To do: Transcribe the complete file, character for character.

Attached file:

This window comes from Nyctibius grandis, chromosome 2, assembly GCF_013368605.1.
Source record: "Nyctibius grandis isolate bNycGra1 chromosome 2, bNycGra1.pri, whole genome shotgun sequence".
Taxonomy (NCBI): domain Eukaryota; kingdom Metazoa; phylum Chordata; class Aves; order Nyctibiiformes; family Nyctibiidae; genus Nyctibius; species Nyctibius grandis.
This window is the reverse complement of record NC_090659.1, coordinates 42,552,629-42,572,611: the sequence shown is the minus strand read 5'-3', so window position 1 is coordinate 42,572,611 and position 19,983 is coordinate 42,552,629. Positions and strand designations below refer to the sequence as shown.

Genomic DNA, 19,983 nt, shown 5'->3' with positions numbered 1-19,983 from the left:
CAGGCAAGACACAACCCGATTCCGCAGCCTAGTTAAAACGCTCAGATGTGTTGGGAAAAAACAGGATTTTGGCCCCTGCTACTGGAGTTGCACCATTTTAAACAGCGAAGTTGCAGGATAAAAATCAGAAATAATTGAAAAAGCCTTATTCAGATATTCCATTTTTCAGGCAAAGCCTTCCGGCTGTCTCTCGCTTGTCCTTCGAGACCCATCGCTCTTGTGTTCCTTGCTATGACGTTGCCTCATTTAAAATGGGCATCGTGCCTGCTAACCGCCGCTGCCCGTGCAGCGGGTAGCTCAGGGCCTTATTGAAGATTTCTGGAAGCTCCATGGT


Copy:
This window comes from Nyctibius grandis, chromosome 2, assembly GCF_013368605.1.
Source record: "Nyctibius grandis isolate bNycGra1 chromosome 2, bNycGra1.pri, whole genome shotgun sequence".
Taxonomy (NCBI): domain Eukaryota; kingdom Metazoa; phylum Chordata; class Aves; order Nyctibiiformes; family Nyctibiidae; genus Nyctibius; species Nyctibius grandis.
This window is the reverse complement of record NC_090659.1, coordinates 42,552,629-42,572,611: the sequence shown is the minus strand read 5'-3', so window position 1 is coordinate 42,572,611 and position 19,983 is coordinate 42,552,629. Positions and strand designations below refer to the sequence as shown.

Genomic DNA, 19,983 nt, shown 5'->3' with positions numbered 1-19,983 from the left:
CAGGCAAGACACAACCCGATTCCGCAGCCTAGTTAAAACGCTCAGATGTGTTGGGAAAAAACAGGATTTTGGCCCCTGCTACTGGAGTTGCACCATTTTAAACAGCGAAGTTGCAGGATAAAAATCAGAAATAATTGAAAAAGCCTTATTCAGATATTCCATTTTTCAGGCAAAGCCTTCCGGCTGTCTCTCGCTTGTCCTTCGAGACCCATCGCTCTTGTGTTCCTTGCTATGACGTTGCCTCATTTAAAATGGGCATCGTGCCTGCTAACCGCCGCTGCCCGTGCAGCGGGTAGCTCAGGGCCTTATTGAAGATTTCTGGAAGCTCCATGGT